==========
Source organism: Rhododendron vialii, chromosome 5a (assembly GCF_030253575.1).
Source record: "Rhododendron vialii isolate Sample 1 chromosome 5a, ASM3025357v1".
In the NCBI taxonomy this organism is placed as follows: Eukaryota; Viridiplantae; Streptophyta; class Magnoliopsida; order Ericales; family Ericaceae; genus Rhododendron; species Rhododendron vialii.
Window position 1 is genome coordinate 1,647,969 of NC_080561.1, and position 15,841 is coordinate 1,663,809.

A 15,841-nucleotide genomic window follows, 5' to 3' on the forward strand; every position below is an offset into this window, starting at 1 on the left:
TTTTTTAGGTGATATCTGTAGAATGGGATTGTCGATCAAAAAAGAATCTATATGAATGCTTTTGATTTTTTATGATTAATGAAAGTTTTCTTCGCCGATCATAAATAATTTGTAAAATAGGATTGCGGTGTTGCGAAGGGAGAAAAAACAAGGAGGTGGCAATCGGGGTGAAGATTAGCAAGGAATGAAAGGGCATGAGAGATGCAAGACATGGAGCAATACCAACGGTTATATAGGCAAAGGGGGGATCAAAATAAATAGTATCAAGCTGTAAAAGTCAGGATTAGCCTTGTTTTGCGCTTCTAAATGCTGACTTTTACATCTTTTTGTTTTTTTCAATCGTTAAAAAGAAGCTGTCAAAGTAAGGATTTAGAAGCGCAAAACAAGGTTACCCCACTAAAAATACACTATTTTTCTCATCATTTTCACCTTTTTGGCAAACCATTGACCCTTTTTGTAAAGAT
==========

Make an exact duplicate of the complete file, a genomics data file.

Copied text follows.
Source organism: Rhododendron vialii, chromosome 5a (assembly GCF_030253575.1).
Source record: "Rhododendron vialii isolate Sample 1 chromosome 5a, ASM3025357v1".
In the NCBI taxonomy this organism is placed as follows: Eukaryota; Viridiplantae; Streptophyta; class Magnoliopsida; order Ericales; family Ericaceae; genus Rhododendron; species Rhododendron vialii.
Window position 1 is genome coordinate 1,647,969 of NC_080561.1, and position 15,841 is coordinate 1,663,809.

A 15,841-nucleotide genomic window follows, 5' to 3' on the forward strand; every position below is an offset into this window, starting at 1 on the left:
TTTTTTAGGTGATATCTGTAGAATGGGATTGTCGATCAAAAAAGAATCTATATGAATGCTTTTGATTTTTTATGATTAATGAAAGTTTTCTTCGCCGATCATAAATAATTTGTAAAATAGGATTGCGGTGTTGCGAAGGGAGAAAAAACAAGGAGGTGGCAATCGGGGTGAAGATTAGCAAGGAATGAAAGGGCATGAGAGATGCAAGACATGGAGCAATACCAACGGTTATATAGGCAAAGGGGGGATCAAAATAAATAGTATCAAGCTGTAAAAGTCAGGATTAGCCTTGTTTTGCGCTTCTAAATGCTGACTTTTACATCTTTTTGTTTTTTTCAATCGTTAAAAAGAAGCTGTCAAAGTAAGGATTTAGAAGCGCAAAACAAGGTTACCCCACTAAAAATACACTATTTTTCTCATCATTTTCACCTTTTTGGCAAACCATTGACCCTTTTTGTAAAGAT